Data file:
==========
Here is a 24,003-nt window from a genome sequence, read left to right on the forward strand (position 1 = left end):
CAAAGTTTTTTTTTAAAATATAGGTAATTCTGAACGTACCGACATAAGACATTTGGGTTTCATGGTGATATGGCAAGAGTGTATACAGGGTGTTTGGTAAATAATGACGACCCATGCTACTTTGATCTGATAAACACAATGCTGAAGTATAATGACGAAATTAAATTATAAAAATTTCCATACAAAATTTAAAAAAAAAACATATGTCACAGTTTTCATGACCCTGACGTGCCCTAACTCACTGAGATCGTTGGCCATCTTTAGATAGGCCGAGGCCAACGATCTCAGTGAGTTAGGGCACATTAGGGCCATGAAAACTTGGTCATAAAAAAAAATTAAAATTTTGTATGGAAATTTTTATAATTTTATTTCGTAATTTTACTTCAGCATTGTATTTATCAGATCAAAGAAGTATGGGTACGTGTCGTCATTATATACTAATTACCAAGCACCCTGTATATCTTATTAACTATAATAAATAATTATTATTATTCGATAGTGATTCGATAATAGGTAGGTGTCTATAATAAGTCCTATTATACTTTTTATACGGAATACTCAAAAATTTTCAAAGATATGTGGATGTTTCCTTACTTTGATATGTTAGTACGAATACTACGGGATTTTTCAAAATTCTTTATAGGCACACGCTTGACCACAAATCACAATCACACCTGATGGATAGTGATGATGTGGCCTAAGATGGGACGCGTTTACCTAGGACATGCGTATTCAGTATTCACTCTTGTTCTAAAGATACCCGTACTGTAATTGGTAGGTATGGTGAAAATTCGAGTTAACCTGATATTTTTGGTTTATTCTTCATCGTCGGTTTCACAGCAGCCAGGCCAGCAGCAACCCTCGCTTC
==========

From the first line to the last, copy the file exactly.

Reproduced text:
Here is a 24,003-nt window from a genome sequence, read left to right on the forward strand (position 1 = left end):
CAAAGTTTTTTTTTAAAATATAGGTAATTCTGAACGTACCGACATAAGACATTTGGGTTTCATGGTGATATGGCAAGAGTGTATACAGGGTGTTTGGTAAATAATGACGACCCATGCTACTTTGATCTGATAAACACAATGCTGAAGTATAATGACGAAATTAAATTATAAAAATTTCCATACAAAATTTAAAAAAAAAACATATGTCACAGTTTTCATGACCCTGACGTGCCCTAACTCACTGAGATCGTTGGCCATCTTTAGATAGGCCGAGGCCAACGATCTCAGTGAGTTAGGGCACATTAGGGCCATGAAAACTTGGTCATAAAAAAAAATTAAAATTTTGTATGGAAATTTTTATAATTTTATTTCGTAATTTTACTTCAGCATTGTATTTATCAGATCAAAGAAGTATGGGTACGTGTCGTCATTATATACTAATTACCAAGCACCCTGTATATCTTATTAACTATAATAAATAATTATTATTATTCGATAGTGATTCGATAATAGGTAGGTGTCTATAATAAGTCCTATTATACTTTTTATACGGAATACTCAAAAATTTTCAAAGATATGTGGATGTTTCCTTACTTTGATATGTTAGTACGAATACTACGGGATTTTTCAAAATTCTTTATAGGCACACGCTTGACCACAAATCACAATCACACCTGATGGATAGTGATGATGTGGCCTAAGATGGGACGCGTTTACCTAGGACATGCGTATTCAGTATTCACTCTTGTTCTAAAGATACCCGTACTGTAATTGGTAGGTATGGTGAAAATTCGAGTTAACCTGATATTTTTGGTTTATTCTTCATCGTCGGTTTCACAGCAGCCAGGCCAGCAGCAACCCTCGCTTC